• Middle East Today - 25 minutes of daily panel discussion on the region's most news-making events, broadcast live from Tehran, formerly hosted by Chris Gelken and Joobin Zarvan and now presented by Marziyeh Hashemi. The show is also aired on weekends, from Beirut by Mariam Saleh and Marlin Dick and Zeinab Safar.
  • Minbar - A weekly Q&A about Islam presented by Ahmad Haneef.
  • Off The Cuff - Another audience-driven programme hosted by James Whale and Mike Mendoza. The show focuses on controversial issues where the presenter asks the questions around the theme and the audience express their views.
  • Outside the Box - A weekly 25-minute show hosted by Tina Richards.
  • Women's Voice - A programme made by women for women. The show scrutinizes the status of women in the West and deals with their common issues, challenges and upheavals.
  • World Week Watch - Half-hour round-up of world events by Oscar Reyes and Kristiane Backer.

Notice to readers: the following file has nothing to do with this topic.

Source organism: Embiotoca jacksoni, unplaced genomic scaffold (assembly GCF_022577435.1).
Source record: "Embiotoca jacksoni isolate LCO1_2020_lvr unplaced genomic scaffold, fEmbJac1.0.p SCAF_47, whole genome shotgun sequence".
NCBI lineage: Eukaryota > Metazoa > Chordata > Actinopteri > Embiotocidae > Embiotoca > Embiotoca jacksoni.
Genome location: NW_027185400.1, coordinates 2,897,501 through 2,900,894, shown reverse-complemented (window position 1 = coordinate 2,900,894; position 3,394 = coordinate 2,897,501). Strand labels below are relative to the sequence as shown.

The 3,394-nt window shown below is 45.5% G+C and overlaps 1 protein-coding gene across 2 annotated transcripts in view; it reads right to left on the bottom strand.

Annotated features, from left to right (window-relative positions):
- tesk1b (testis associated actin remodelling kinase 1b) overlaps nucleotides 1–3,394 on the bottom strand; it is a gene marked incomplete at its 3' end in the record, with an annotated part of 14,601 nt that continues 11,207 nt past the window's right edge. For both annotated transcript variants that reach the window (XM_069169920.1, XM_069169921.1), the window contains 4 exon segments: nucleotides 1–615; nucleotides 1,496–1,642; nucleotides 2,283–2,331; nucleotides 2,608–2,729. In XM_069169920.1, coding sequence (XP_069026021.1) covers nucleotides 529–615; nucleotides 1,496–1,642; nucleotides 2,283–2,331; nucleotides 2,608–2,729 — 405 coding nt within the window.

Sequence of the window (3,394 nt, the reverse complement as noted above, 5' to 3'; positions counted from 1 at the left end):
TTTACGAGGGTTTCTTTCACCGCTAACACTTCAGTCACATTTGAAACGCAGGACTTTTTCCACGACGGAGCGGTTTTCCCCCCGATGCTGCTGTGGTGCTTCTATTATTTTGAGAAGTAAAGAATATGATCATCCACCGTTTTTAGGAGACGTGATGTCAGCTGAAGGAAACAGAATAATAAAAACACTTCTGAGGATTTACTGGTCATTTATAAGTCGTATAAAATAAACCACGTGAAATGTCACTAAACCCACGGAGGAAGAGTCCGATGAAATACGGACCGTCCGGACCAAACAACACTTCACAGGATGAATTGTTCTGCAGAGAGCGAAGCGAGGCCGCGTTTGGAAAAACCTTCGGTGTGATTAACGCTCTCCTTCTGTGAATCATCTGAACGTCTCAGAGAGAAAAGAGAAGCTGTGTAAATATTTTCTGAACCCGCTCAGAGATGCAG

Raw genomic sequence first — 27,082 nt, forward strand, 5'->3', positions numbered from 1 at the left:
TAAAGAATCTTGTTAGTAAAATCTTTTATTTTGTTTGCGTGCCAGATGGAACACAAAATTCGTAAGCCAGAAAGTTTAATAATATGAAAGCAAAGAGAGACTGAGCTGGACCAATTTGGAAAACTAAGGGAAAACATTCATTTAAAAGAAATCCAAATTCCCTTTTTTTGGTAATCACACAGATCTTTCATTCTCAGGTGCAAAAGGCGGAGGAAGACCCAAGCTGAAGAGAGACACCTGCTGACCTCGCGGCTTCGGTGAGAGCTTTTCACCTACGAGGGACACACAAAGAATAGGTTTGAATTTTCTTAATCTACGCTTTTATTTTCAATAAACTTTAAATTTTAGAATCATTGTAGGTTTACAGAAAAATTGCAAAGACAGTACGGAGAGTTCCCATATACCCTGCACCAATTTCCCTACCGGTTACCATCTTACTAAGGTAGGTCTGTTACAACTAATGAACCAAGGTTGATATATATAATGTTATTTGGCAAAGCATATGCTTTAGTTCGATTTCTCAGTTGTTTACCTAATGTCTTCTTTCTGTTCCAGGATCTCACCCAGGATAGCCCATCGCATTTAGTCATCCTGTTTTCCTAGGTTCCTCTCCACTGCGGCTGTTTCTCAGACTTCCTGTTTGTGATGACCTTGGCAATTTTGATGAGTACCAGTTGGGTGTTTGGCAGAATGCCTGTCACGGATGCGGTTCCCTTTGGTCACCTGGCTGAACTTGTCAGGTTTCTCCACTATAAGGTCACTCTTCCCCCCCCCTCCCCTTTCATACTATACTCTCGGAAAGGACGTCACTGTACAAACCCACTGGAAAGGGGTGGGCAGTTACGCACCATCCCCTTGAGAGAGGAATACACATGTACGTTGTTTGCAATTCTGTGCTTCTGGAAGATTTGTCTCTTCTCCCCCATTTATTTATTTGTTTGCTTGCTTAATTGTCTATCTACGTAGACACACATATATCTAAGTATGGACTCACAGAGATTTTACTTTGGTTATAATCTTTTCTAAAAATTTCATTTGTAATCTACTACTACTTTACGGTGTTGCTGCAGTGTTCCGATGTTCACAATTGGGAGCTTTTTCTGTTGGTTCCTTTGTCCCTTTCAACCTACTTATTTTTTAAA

The UK newspaper The Guardian described Press TV as "the controversial 24-hour news channel funded by the Iranian government."[74] Some of the controversy is intentional, since the Iranian government established the network partly in order to counter negative reports about Iran and Islam in Western media outlets. However, Press TV has been criticized by some (see below) for biased and erroneous reporting, for manufacturing fake stories, and for an antisemitic approach to the news.

Press TV propaganda aims

At the beginning of July 2007, Iranian President Mahmoud Ahmadinejad delivered a speech on the occasion of the inauguration of Press TV’s broadcast operations. In that speech, he said, "Disseminating correct and timely news, and presenting correct analyses and disclosing behind scene of the mankind's enemies propaganda networks are among new TV's basic duty." Ahmadinejad added that “the message of media is the same as that of the prophets,” and insisted that "our media should be fully free from all vices that have polluted the world."[75]